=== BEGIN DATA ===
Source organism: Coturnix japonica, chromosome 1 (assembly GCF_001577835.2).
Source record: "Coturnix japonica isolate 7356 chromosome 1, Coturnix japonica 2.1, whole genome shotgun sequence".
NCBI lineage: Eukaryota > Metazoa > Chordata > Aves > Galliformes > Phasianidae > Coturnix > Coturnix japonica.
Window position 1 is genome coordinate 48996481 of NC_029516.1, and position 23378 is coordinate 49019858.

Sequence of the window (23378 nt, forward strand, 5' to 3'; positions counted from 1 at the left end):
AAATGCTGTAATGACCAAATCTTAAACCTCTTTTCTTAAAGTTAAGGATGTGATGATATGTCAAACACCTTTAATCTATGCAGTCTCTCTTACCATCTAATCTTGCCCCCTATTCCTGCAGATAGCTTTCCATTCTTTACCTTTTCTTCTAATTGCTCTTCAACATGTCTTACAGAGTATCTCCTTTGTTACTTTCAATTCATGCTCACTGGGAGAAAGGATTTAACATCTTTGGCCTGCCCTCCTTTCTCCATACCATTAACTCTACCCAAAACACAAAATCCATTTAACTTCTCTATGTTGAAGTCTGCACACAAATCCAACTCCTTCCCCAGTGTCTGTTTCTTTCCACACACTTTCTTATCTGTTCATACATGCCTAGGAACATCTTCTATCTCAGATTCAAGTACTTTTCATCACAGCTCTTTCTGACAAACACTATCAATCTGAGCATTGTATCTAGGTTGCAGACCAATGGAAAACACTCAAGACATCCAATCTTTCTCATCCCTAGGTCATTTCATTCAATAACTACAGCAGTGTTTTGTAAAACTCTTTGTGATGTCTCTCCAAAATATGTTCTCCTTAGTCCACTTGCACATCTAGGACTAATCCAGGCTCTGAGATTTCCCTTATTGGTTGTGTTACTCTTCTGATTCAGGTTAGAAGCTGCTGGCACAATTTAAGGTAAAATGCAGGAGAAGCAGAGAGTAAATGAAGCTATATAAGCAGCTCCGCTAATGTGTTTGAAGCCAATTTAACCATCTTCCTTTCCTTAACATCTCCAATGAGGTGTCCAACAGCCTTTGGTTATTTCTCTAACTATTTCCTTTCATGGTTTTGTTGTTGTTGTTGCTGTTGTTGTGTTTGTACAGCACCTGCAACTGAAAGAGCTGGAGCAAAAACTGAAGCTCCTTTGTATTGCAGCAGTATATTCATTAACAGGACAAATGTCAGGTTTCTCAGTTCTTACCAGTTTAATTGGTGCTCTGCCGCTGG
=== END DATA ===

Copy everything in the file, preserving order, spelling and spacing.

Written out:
Source organism: Coturnix japonica, chromosome 1 (assembly GCF_001577835.2).
Source record: "Coturnix japonica isolate 7356 chromosome 1, Coturnix japonica 2.1, whole genome shotgun sequence".
NCBI lineage: Eukaryota > Metazoa > Chordata > Aves > Galliformes > Phasianidae > Coturnix > Coturnix japonica.
Window position 1 is genome coordinate 48996481 of NC_029516.1, and position 23378 is coordinate 49019858.

Sequence of the window (23378 nt, forward strand, 5' to 3'; positions counted from 1 at the left end):
AAATGCTGTAATGACCAAATCTTAAACCTCTTTTCTTAAAGTTAAGGATGTGATGATATGTCAAACACCTTTAATCTATGCAGTCTCTCTTACCATCTAATCTTGCCCCCTATTCCTGCAGATAGCTTTCCATTCTTTACCTTTTCTTCTAATTGCTCTTCAACATGTCTTACAGAGTATCTCCTTTGTTACTTTCAATTCATGCTCACTGGGAGAAAGGATTTAACATCTTTGGCCTGCCCTCCTTTCTCCATACCATTAACTCTACCCAAAACACAAAATCCATTTAACTTCTCTATGTTGAAGTCTGCACACAAATCCAACTCCTTCCCCAGTGTCTGTTTCTTTCCACACACTTTCTTATCTGTTCATACATGCCTAGGAACATCTTCTATCTCAGATTCAAGTACTTTTCATCACAGCTCTTTCTGACAAACACTATCAATCTGAGCATTGTATCTAGGTTGCAGACCAATGGAAAACACTCAAGACATCCAATCTTTCTCATCCCTAGGTCATTTCATTCAATAACTACAGCAGTGTTTTGTAAAACTCTTTGTGATGTCTCTCCAAAATATGTTCTCCTTAGTCCACTTGCACATCTAGGACTAATCCAGGCTCTGAGATTTCCCTTATTGGTTGTGTTACTCTTCTGATTCAGGTTAGAAGCTGCTGGCACAATTTAAGGTAAAATGCAGGAGAAGCAGAGAGTAAATGAAGCTATATAAGCAGCTCCGCTAATGTGTTTGAAGCCAATTTAACCATCTTCCTTTCCTTAACATCTCCAATGAGGTGTCCAACAGCCTTTGGTTATTTCTCTAACTATTTCCTTTCATGGTTTTGTTGTTGTTGTTGCTGTTGTTGTGTTTGTACAGCACCTGCAACTGAAAGAGCTGGAGCAAAAACTGAAGCTCCTTTGTATTGCAGCAGTATATTCATTAACAGGACAAATGTCAGGTTTCTCAGTTCTTACCAGTTTAATTGGTGCTCTGCCGCTGG